According to Jake Voytko, data science and engineering teams run more efficiently and spread knowledge more quickly when there is a single person setting the technical direction of a team. The so-called “tech lead“.
Sometimes tech lead is an official title, referring to the position between an engineering manager and the engineering team. Oftentimes it is just a unofficial role one grows in to.
Now, according to Jake, you can learn to become a tech lead. And you can be good at it too. Somebody has to do it, so it might as well be you! It could allow you to leverage your time to move the organization forward, and enables you to influence data science or engineering throughout the entire team!
In this original blog, which I thoroughly enjoyed reading, Jake explains in more detail what it takes to be(come) a good tech lead. Here just the headers copied, but if you’re interested, take a look at the full article:
Less time writing code
Helping others often (esp. juniors)
Helping others first
Doing unsexy, unthankful work to enable the team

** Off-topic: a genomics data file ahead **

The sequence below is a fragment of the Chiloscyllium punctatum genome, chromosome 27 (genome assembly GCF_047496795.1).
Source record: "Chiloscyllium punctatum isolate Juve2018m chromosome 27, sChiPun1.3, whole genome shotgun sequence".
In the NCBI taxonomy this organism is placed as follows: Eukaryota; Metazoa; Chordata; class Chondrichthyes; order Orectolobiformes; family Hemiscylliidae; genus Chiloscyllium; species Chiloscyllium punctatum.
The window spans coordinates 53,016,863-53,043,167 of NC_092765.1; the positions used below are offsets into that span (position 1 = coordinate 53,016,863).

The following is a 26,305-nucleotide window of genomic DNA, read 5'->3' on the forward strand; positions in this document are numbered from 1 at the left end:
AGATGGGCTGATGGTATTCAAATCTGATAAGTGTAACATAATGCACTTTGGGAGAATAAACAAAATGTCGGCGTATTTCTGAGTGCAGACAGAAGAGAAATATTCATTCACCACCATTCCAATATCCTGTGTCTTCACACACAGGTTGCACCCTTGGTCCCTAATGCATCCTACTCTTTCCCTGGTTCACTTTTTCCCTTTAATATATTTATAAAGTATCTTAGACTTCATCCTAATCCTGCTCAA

Being an ally (of underrepresented groups)
Spreading knowledge, or making sure it spreads
And this is what Jake feels his work week looks like as a tech lead:
I wrote about Emily Robinson and her A/B testing activities at Etsy before, but now she’s back with a great new blog full of practical advice: Emily provides 12 guidelines for A/B testing that help to setup effective experiments and mitigate data-driven but erroneous conclusions:
Like any large tech company, Etsy relies heavily on statistics to improve their way of doing business. In their case, data from real-life experiments provide the business intelligence that allow effective decision-making. For instance, they experiment with the layout of their buttons, with the text shown near products, or with the suggestions made after a search query. To detect whether such changes have (ever so) small effects on Etsy’s KPI’s (e.g., conversion), data scientists such as Emily rely on traditional A/B testing.
In a 40-minute presentation, Emily explains how statistical issues such as skewed distributions, outliers, and power are dealt with at Etsy, among others using bootstrapping and simulations. Moreover, 30 minutes in Emily shares her lessons when it comes to working with (less stats-savvy) business stakeholders. For instance, how to help identify and transform business questions into data questions back into business solutions, or how to deal with the desire to peek at the results of experiments early.
Overall, I can the presentation below, the slides of which you find on Emily’s GitHub.